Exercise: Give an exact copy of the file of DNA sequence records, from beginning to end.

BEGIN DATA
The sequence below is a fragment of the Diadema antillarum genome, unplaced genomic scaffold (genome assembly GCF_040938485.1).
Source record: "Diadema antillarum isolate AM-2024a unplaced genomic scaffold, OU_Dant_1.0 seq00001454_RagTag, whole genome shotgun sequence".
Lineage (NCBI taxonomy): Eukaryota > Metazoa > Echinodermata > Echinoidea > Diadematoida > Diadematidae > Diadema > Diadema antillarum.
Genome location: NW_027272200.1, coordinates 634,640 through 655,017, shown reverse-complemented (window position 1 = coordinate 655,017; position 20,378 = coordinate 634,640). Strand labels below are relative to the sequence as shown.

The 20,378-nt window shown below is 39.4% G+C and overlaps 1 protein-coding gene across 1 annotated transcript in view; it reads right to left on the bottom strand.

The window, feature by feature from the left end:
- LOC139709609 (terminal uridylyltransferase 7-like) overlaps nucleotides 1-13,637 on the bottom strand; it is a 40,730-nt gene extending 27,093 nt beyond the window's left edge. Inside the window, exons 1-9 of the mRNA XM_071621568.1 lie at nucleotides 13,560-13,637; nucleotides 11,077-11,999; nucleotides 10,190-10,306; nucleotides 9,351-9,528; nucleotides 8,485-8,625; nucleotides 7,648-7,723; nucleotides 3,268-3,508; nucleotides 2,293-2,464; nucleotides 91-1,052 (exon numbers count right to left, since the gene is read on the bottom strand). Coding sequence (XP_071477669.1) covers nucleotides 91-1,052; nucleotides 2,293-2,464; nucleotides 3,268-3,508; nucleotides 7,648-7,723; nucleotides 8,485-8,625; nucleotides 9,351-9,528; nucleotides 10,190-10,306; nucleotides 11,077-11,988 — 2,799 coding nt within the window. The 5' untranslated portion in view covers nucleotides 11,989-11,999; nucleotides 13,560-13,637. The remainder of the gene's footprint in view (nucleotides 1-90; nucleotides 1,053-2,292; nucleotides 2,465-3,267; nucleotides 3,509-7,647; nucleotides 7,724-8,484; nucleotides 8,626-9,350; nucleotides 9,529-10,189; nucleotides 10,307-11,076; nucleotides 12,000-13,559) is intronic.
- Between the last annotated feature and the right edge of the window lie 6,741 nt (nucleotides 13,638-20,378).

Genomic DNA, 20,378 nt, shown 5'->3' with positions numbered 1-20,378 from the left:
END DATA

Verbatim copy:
The sequence below is a fragment of the Diadema antillarum genome, unplaced genomic scaffold (genome assembly GCF_040938485.1).
Source record: "Diadema antillarum isolate AM-2024a unplaced genomic scaffold, OU_Dant_1.0 seq00001454_RagTag, whole genome shotgun sequence".
Lineage (NCBI taxonomy): Eukaryota > Metazoa > Echinodermata > Echinoidea > Diadematoida > Diadematidae > Diadema > Diadema antillarum.
Genome location: NW_027272200.1, coordinates 634,640 through 655,017, shown reverse-complemented (window position 1 = coordinate 655,017; position 20,378 = coordinate 634,640). Strand labels below are relative to the sequence as shown.

The 20,378-nt window shown below is 39.4% G+C and overlaps 1 protein-coding gene across 1 annotated transcript in view; it reads right to left on the bottom strand.

The window, feature by feature from the left end:
- LOC139709609 (terminal uridylyltransferase 7-like) overlaps nucleotides 1-13,637 on the bottom strand; it is a 40,730-nt gene extending 27,093 nt beyond the window's left edge. Inside the window, exons 1-9 of the mRNA XM_071621568.1 lie at nucleotides 13,560-13,637; nucleotides 11,077-11,999; nucleotides 10,190-10,306; nucleotides 9,351-9,528; nucleotides 8,485-8,625; nucleotides 7,648-7,723; nucleotides 3,268-3,508; nucleotides 2,293-2,464; nucleotides 91-1,052 (exon numbers count right to left, since the gene is read on the bottom strand). Coding sequence (XP_071477669.1) covers nucleotides 91-1,052; nucleotides 2,293-2,464; nucleotides 3,268-3,508; nucleotides 7,648-7,723; nucleotides 8,485-8,625; nucleotides 9,351-9,528; nucleotides 10,190-10,306; nucleotides 11,077-11,988 — 2,799 coding nt within the window. The 5' untranslated portion in view covers nucleotides 11,989-11,999; nucleotides 13,560-13,637. The remainder of the gene's footprint in view (nucleotides 1-90; nucleotides 1,053-2,292; nucleotides 2,465-3,267; nucleotides 3,509-7,647; nucleotides 7,724-8,484; nucleotides 8,626-9,350; nucleotides 9,529-10,189; nucleotides 10,307-11,076; nucleotides 12,000-13,559) is intronic.
- Between the last annotated feature and the right edge of the window lie 6,741 nt (nucleotides 13,638-20,378).

Genomic DNA, 20,378 nt, shown 5'->3' with positions numbered 1-20,378 from the left: